America's top lighting designers share their fool-proof tips for creating the perfect lighting plan for your kitchen.
More in Kitchen
Lighting your kitchen doesn't need to be a complex matter, but it is layered. "The most common mistake people make is trying to light their entire kitchen with one fixture centered in the ceiling," says Randall Whitehead, a lighting designer in San Francisco, and author of Residential Lighting: A Practical Guide. "It ends up being what I call a 'glare bomb,' visually overpowering everything in the space — including family and friends."
According to Whitehead, the most effective lighting for the kitchen involves four layers blended together: task, ambient, accent and decorative lighting. The end result: a warm and inviting environment that works with your other design elements to create a practical workspace and lively entertainment area.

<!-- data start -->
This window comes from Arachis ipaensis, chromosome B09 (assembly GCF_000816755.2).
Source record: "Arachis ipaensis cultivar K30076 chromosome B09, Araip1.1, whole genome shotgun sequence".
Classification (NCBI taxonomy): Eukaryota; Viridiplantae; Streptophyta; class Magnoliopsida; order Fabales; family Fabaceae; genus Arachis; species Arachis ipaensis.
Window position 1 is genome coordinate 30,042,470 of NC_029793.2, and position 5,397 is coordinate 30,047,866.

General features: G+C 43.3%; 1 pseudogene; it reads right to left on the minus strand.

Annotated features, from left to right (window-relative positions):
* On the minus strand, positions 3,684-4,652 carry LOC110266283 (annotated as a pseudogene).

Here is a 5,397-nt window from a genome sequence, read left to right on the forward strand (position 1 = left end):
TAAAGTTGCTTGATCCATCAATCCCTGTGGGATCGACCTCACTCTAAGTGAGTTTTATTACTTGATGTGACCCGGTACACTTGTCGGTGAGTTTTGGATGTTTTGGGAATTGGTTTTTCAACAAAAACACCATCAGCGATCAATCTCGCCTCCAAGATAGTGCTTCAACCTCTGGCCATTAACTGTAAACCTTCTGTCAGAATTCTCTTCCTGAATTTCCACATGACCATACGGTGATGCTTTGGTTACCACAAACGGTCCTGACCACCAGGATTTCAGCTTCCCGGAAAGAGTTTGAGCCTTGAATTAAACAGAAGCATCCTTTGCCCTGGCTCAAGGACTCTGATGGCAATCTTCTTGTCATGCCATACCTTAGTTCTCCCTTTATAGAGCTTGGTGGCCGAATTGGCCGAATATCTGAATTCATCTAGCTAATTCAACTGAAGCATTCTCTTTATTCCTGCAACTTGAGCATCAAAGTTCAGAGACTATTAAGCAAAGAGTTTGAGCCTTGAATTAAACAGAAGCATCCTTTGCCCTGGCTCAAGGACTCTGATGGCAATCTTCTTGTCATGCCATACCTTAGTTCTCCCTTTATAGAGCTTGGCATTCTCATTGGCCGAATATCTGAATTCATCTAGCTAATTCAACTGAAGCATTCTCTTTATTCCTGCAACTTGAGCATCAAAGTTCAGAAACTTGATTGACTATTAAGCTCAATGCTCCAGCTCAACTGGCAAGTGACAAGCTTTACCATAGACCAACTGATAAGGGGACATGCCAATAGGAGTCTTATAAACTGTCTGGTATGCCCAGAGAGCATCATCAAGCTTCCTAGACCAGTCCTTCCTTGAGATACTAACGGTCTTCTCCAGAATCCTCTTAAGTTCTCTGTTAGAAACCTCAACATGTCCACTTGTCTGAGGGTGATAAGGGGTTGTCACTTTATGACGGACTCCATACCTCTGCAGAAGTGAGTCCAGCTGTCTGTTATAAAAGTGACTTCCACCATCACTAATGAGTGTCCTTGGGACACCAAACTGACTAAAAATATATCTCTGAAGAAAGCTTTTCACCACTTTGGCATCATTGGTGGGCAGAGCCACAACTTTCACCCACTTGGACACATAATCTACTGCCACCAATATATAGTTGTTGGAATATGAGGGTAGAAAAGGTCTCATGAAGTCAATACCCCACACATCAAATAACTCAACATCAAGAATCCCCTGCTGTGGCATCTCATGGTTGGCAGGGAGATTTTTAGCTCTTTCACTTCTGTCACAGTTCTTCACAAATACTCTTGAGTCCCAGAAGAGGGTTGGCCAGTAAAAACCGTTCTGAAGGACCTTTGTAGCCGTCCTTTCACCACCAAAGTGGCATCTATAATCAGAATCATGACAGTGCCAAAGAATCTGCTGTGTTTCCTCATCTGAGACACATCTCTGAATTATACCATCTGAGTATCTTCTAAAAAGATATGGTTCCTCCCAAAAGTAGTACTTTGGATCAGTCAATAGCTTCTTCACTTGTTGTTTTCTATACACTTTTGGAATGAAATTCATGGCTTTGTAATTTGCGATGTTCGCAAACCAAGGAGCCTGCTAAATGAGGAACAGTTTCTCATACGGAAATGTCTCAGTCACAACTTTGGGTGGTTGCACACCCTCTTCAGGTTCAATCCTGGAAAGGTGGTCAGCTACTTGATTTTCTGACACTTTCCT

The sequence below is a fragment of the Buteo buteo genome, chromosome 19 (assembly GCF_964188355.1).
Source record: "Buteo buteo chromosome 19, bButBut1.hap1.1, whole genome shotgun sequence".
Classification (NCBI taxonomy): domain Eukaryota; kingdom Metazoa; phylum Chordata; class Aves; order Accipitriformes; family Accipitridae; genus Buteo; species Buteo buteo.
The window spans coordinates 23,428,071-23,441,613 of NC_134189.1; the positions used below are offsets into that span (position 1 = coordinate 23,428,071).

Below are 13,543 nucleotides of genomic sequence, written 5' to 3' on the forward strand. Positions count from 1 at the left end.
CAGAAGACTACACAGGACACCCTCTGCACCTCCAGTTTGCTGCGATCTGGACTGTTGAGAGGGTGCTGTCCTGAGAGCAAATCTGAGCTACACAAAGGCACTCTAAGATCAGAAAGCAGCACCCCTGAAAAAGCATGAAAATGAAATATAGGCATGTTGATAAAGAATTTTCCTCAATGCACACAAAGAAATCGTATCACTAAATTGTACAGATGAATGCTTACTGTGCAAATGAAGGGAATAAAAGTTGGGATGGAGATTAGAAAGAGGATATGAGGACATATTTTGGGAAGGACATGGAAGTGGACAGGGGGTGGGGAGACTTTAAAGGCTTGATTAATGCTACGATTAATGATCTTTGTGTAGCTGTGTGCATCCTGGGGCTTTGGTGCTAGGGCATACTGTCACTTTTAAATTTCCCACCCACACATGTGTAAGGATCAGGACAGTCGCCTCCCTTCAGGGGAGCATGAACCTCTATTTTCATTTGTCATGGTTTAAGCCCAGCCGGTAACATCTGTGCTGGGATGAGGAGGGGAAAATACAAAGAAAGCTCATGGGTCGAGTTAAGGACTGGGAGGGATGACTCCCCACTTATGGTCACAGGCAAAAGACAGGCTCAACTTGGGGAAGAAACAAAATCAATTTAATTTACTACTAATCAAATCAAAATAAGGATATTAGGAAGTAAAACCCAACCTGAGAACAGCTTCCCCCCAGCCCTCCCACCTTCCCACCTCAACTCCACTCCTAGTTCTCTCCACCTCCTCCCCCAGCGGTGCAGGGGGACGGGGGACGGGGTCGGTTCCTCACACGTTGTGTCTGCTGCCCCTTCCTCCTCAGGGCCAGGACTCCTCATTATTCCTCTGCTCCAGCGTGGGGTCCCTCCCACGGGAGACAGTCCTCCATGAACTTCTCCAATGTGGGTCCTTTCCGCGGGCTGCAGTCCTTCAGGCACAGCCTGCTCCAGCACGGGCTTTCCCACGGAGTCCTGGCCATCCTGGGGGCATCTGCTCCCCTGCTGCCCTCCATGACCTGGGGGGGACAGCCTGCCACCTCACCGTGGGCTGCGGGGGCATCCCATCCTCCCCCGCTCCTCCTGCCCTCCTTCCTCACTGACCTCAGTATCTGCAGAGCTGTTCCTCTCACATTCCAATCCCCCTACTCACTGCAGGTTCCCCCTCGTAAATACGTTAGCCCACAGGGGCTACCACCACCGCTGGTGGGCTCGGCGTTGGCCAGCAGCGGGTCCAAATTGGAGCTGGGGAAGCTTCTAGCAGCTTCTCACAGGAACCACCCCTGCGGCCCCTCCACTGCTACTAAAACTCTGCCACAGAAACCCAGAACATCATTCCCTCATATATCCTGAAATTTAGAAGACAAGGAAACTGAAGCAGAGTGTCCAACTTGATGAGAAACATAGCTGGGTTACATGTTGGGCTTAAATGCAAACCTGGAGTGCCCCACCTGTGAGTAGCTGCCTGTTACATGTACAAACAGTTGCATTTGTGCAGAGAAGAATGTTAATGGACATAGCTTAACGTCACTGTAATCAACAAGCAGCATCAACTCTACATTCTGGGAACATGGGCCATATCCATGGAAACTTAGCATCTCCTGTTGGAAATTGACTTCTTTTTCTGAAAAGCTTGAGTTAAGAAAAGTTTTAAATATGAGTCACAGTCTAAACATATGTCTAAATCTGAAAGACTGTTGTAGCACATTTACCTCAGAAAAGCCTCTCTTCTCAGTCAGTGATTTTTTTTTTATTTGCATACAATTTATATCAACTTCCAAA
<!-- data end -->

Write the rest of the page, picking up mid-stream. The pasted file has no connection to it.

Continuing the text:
"Task lighting is what people think of first when designing a lighting system in the kitchen, because it's integral to preparing food," says Joe Rey-Barreau, director of education for the American Lighting Association. "However, if task lighting is misplaced it can actually hinder your ability to work efficiently, throwing shadows on your workspace."
According to Rey-Barreau, key locations for task lighting include underneath the overhead cabinets and over the island — anywhere you'll be chopping, slicing and reading recipes. The pantry is another place where you'll want bright, focused lighting.